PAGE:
Healing mission helps Marribank survivors find heart in fig tree’s dark shadow

Giovanni Torre NATIONAL INDIGENOUS TIMESGreat Southern Herald
Marribank Stolen Generations survivor and Bringing the Home WA co-chair Tony Hansen.
Camera IconMarribank Stolen Generations survivor and Bringing the Home WA co-chair Tony Hansen. Credit: Tom Zaunmayr/The West Australian

As Tony Hansen passes under a grand old fig tree near Perth’s St Mary’s Cathedral, his mind turns to the horrors inflicted by the man whose office overlooked it for 25 years.

The Stolen Generations survivor knows the tree well; it was where Aboriginal families would wait before making their desperate pitches to WA chief protector of Aborigines Auber Octavius Neville to have their children returned.

Mr Hansen was taken from his family in 1970 and placed in Marribank Baptist Mission (formerly Carrolup) near Katanning as a three-year-old. He would spend the next 15 years of his life there.

Today, he works to support and advocate for Stolen Generations survivors and their families.

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Mr Hansen met with National Indigenous Times at the former headquarters of Mr Neville, who for a quarter of a century presided over policies to breed out Aboriginality in WA.


As he stands in front of the laneway where Aboriginal people would be led to the building’s rear entrance, Mr Hansen recalls the conditions he was subjected to at the infamous mission to which he was sent.

“We were like slaves - we had chores to do every day, we did things kids would never have to do today. We experienced physical abuse, mental and emotional abuse, sexual abuse,” he said.

“It was a very isolated location, so we were out of sight from the wider community, 22km from Katanning.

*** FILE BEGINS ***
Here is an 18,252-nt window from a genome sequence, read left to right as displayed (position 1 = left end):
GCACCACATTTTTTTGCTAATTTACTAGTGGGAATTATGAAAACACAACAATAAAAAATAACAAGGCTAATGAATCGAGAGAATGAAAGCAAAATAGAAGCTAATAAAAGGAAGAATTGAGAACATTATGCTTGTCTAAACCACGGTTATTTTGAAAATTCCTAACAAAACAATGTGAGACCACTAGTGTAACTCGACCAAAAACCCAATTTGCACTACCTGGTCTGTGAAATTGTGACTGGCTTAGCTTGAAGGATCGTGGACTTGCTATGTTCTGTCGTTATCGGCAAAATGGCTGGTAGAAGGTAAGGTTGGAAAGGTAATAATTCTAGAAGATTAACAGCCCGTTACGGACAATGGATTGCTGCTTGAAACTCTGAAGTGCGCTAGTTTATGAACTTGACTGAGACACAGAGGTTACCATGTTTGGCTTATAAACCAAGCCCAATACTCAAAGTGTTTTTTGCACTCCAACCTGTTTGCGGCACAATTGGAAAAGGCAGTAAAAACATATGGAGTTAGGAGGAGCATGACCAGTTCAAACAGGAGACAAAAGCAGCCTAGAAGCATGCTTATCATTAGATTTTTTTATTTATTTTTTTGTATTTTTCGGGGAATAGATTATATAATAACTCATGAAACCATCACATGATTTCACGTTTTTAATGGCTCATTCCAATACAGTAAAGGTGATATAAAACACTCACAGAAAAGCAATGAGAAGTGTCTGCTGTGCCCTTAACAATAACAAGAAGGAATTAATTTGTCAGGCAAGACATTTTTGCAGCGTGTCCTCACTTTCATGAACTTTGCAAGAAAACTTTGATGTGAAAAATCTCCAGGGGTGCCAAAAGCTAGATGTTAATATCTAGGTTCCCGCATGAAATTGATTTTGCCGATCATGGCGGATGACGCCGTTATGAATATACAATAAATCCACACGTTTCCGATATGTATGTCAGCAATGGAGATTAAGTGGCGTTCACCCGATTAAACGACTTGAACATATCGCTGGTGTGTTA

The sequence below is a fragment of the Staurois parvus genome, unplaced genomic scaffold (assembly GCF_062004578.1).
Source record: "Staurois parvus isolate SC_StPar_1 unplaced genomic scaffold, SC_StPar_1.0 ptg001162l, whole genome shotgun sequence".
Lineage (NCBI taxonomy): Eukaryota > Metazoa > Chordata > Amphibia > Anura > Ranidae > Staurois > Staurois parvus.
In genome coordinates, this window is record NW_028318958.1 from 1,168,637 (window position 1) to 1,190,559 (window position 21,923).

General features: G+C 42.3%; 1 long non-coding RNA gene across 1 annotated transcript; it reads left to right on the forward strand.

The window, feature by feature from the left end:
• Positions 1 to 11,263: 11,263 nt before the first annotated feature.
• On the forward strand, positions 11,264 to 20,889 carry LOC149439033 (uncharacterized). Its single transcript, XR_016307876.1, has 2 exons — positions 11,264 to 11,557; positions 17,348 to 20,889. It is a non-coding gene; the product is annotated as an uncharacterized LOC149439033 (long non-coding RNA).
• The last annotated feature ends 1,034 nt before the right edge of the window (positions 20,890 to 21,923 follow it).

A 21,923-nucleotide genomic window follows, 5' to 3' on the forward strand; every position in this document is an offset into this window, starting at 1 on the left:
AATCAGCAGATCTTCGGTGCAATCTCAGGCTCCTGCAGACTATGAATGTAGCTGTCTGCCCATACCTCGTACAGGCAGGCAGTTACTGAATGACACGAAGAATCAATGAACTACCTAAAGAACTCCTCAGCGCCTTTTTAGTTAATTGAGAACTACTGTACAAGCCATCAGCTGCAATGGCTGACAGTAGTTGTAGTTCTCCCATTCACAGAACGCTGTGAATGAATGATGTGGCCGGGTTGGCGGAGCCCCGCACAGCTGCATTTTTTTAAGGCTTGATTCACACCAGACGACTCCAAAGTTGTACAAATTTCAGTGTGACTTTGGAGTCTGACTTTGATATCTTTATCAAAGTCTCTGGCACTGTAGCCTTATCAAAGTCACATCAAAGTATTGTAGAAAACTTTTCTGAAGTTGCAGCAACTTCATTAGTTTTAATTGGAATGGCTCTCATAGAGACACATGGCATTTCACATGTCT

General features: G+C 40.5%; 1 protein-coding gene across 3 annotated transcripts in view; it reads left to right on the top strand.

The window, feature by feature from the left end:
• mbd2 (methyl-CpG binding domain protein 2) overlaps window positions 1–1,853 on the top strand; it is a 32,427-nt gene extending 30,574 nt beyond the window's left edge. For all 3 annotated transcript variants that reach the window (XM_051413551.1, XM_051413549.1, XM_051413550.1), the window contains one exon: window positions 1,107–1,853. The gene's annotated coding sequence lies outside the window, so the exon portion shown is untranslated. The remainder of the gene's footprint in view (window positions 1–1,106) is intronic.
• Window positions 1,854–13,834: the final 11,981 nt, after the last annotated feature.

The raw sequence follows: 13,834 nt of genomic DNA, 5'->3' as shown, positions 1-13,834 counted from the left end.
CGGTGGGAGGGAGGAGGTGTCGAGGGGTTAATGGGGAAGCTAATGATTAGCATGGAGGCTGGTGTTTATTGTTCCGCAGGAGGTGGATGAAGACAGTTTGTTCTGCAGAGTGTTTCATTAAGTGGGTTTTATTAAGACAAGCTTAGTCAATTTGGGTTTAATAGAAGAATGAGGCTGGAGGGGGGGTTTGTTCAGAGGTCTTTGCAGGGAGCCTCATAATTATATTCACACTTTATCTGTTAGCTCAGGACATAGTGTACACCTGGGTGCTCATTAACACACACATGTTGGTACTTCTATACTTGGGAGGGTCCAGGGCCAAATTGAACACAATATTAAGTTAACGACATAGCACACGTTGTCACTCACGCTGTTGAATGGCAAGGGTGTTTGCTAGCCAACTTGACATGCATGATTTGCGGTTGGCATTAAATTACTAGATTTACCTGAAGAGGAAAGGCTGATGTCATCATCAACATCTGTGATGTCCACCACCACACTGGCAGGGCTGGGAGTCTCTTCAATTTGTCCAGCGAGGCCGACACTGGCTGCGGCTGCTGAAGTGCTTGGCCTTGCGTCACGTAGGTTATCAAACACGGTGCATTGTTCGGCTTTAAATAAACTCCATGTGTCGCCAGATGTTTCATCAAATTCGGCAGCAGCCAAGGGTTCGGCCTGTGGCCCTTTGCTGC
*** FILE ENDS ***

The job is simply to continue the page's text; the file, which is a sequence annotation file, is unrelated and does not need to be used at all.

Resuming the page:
“In 1985 the Baptist church handed the property over to Southern Aboriginal Corporation in Albany … and all of a sudden Aboriginal people were there working on the property and being carers for the kids.

“We had not seen them for 10 to 12 years on the property.”

The school at Marribank Mission near Katanning.
Camera IconThe school at Marribank Mission near Katanning. Credit: Tom Zaunmayr/The West Australian

Among many responsibilities today is Mr Hansen’s role as Carrolup Elders reference group chair with Curtin University’s Carrolup Centre for Truth-telling.

The group raises awareness and maintains an important collection of artworks by Noongar children kept at Carrolup, which were returned to Western Australia in 2013 after more than 60 years overseas.

Decades on from Mr Neville’s reign, Mr Hansen works to heal the harm done by successive governments who abducted Aboriginal children.

“We are telling our stories and telling the truth about our experiences of growing up in this era, around the Stolen Generations,” he said.

“There are still people today and even government members who say there were no Stolen Generations, or that it was a long time ago.

“Those policies continued right into the 1980s.”

Mr Hansen said it was important to share his experience to ensure Australia never forgot the impact of inter-generational trauma.

“The light turned on about 20 years ago and I started the journey of truth telling, and telling my story so that people understand the impact of the forcible removal of children from their mothers and fathers and their community; that loss of cultural connection, of kinship group and language,” he said.

“For me it is acknowledging the journey of our people, their experiences of this genocide and because we were the group of people who were forcibly removed from their people right across Australia.

“I believe the time is right for advocating, telling these stories, to listen; we see the pain and suffering they are dealing with today.”


Fellow survivor Timothy Flowers was taken to Marribank when he was two years old.

Like many, his experience was swept under the carpet – it took him a long time and a great deal of courage to open up.

Mr Flowers said former Prime Minister Kevin Rudd’s apology was a key moment in helping survivors open up, though for many the pain remains too raw.

“If something is not good within you the answer is to let it out,” he said.

“It is like a medicine; you talk about it and let the hurt and the pain out.

Marribank survivor Timothy Flowers